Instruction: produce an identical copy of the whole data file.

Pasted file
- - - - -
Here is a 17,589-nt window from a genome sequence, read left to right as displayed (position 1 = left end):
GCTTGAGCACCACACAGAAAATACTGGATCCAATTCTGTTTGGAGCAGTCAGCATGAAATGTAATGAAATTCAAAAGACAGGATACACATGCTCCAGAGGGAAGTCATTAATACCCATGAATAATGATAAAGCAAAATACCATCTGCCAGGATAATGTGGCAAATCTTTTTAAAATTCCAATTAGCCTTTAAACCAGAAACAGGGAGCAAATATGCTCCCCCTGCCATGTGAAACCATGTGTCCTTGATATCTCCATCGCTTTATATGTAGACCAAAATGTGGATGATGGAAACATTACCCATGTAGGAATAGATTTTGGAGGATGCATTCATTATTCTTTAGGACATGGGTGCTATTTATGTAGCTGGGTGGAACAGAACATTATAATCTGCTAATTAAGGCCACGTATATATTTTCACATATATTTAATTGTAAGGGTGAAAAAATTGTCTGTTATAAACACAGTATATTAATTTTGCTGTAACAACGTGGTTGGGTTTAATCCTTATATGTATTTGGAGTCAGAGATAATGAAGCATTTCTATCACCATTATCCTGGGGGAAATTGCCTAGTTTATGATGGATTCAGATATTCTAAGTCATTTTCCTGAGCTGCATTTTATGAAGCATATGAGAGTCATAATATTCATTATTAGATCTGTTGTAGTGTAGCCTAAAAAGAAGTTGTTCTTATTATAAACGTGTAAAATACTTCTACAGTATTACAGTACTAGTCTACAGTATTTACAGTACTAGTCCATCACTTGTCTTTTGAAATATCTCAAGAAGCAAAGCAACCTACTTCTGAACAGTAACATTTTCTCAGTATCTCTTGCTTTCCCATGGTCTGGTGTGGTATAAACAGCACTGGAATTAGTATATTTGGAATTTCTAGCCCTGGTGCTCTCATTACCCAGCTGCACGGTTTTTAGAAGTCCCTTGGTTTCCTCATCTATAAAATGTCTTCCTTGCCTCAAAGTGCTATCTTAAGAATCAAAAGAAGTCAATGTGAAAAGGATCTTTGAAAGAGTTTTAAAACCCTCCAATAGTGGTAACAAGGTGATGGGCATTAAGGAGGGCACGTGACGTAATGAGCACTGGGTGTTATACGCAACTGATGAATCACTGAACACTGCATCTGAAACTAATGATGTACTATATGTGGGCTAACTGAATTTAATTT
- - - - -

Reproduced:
Here is a 17,589-nt window from a genome sequence, read left to right as displayed (position 1 = left end):
GCTTGAGCACCACACAGAAAATACTGGATCCAATTCTGTTTGGAGCAGTCAGCATGAAATGTAATGAAATTCAAAAGACAGGATACACATGCTCCAGAGGGAAGTCATTAATACCCATGAATAATGATAAAGCAAAATACCATCTGCCAGGATAATGTGGCAAATCTTTTTAAAATTCCAATTAGCCTTTAAACCAGAAACAGGGAGCAAATATGCTCCCCCTGCCATGTGAAACCATGTGTCCTTGATATCTCCATCGCTTTATATGTAGACCAAAATGTGGATGATGGAAACATTACCCATGTAGGAATAGATTTTGGAGGATGCATTCATTATTCTTTAGGACATGGGTGCTATTTATGTAGCTGGGTGGAACAGAACATTATAATCTGCTAATTAAGGCCACGTATATATTTTCACATATATTTAATTGTAAGGGTGAAAAAATTGTCTGTTATAAACACAGTATATTAATTTTGCTGTAACAACGTGGTTGGGTTTAATCCTTATATGTATTTGGAGTCAGAGATAATGAAGCATTTCTATCACCATTATCCTGGGGGAAATTGCCTAGTTTATGATGGATTCAGATATTCTAAGTCATTTTCCTGAGCTGCATTTTATGAAGCATATGAGAGTCATAATATTCATTATTAGATCTGTTGTAGTGTAGCCTAAAAAGAAGTTGTTCTTATTATAAACGTGTAAAATACTTCTACAGTATTACAGTACTAGTCTACAGTATTTACAGTACTAGTCCATCACTTGTCTTTTGAAATATCTCAAGAAGCAAAGCAACCTACTTCTGAACAGTAACATTTTCTCAGTATCTCTTGCTTTCCCATGGTCTGGTGTGGTATAAACAGCACTGGAATTAGTATATTTGGAATTTCTAGCCCTGGTGCTCTCATTACCCAGCTGCACGGTTTTTAGAAGTCCCTTGGTTTCCTCATCTATAAAATGTCTTCCTTGCCTCAAAGTGCTATCTTAAGAATCAAAAGAAGTCAATGTGAAAAGGATCTTTGAAAGAGTTTTAAAACCCTCCAATAGTGGTAACAAGGTGATGGGCATTAAGGAGGGCACGTGACGTAATGAGCACTGGGTGTTATACGCAACTGATGAATCACTGAACACTGCATCTGAAACTAATGATGTACTATATGTGGGCTAACTGAATTTAATTT